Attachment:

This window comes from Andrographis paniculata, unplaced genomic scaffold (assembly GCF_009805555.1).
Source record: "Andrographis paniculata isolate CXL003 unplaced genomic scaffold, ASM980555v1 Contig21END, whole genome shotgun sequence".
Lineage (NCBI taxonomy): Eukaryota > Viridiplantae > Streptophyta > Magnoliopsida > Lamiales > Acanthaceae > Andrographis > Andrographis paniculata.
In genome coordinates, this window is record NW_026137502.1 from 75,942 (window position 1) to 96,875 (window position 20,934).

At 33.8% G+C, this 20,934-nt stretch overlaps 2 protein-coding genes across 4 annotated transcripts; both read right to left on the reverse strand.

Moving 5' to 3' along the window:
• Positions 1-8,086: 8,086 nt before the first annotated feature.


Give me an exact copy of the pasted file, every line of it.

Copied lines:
This window comes from Andrographis paniculata, unplaced genomic scaffold (assembly GCF_009805555.1).
Source record: "Andrographis paniculata isolate CXL003 unplaced genomic scaffold, ASM980555v1 Contig21END, whole genome shotgun sequence".
Lineage (NCBI taxonomy): Eukaryota > Viridiplantae > Streptophyta > Magnoliopsida > Lamiales > Acanthaceae > Andrographis > Andrographis paniculata.
In genome coordinates, this window is record NW_026137502.1 from 75,942 (window position 1) to 96,875 (window position 20,934).

At 33.8% G+C, this 20,934-nt stretch overlaps 2 protein-coding genes across 4 annotated transcripts; both read right to left on the reverse strand.

Moving 5' to 3' along the window:
• Positions 1-8,086: 8,086 nt before the first annotated feature.